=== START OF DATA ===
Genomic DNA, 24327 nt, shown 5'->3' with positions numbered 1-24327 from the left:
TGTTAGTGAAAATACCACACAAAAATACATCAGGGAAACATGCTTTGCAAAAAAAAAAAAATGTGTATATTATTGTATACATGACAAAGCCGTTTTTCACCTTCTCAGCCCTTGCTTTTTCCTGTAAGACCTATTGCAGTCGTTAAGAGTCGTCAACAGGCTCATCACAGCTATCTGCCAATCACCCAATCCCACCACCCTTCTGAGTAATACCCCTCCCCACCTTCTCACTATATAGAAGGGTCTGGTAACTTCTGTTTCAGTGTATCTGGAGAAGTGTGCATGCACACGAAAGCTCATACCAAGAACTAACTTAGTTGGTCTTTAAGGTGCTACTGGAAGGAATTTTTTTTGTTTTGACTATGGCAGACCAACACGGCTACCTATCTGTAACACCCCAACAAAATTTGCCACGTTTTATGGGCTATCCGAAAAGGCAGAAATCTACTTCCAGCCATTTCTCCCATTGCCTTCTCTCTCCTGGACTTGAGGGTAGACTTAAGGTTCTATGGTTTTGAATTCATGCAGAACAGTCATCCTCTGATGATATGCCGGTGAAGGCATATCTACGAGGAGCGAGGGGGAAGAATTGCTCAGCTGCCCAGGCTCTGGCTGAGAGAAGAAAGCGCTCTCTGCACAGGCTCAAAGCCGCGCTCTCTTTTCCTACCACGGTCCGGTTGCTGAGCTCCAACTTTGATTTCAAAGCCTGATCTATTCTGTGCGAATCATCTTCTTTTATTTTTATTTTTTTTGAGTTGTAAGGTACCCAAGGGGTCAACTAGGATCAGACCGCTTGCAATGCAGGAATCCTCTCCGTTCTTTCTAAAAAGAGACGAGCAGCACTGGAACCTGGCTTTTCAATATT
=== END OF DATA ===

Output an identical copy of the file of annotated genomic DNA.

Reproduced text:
Genomic DNA, 24327 nt, shown 5'->3' with positions numbered 1-24327 from the left:
TGTTAGTGAAAATACCACACAAAAATACATCAGGGAAACATGCTTTGCAAAAAAAAAAAAATGTGTATATTATTGTATACATGACAAAGCCGTTTTTCACCTTCTCAGCCCTTGCTTTTTCCTGTAAGACCTATTGCAGTCGTTAAGAGTCGTCAACAGGCTCATCACAGCTATCTGCCAATCACCCAATCCCACCACCCTTCTGAGTAATACCCCTCCCCACCTTCTCACTATATAGAAGGGTCTGGTAACTTCTGTTTCAGTGTATCTGGAGAAGTGTGCATGCACACGAAAGCTCATACCAAGAACTAACTTAGTTGGTCTTTAAGGTGCTACTGGAAGGAATTTTTTTTGTTTTGACTATGGCAGACCAACACGGCTACCTATCTGTAACACCCCAACAAAATTTGCCACGTTTTATGGGCTATCCGAAAAGGCAGAAATCTACTTCCAGCCATTTCTCCCATTGCCTTCTCTCTCCTGGACTTGAGGGTAGACTTAAGGTTCTATGGTTTTGAATTCATGCAGAACAGTCATCCTCTGATGATATGCCGGTGAAGGCATATCTACGAGGAGCGAGGGGGAAGAATTGCTCAGCTGCCCAGGCTCTGGCTGAGAGAAGAAAGCGCTCTCTGCACAGGCTCAAAGCCGCGCTCTCTTTTCCTACCACGGTCCGGTTGCTGAGCTCCAACTTTGATTTCAAAGCCTGATCTATTCTGTGCGAATCATCTTCTTTTATTTTTATTTTTTTTGAGTTGTAAGGTACCCAAGGGGTCAACTAGGATCAGACCGCTTGCAATGCAGGAATCCTCTCCGTTCTTTCTAAAAAGAGACGAGCAGCACTGGAACCTGGCTTTTCAATATT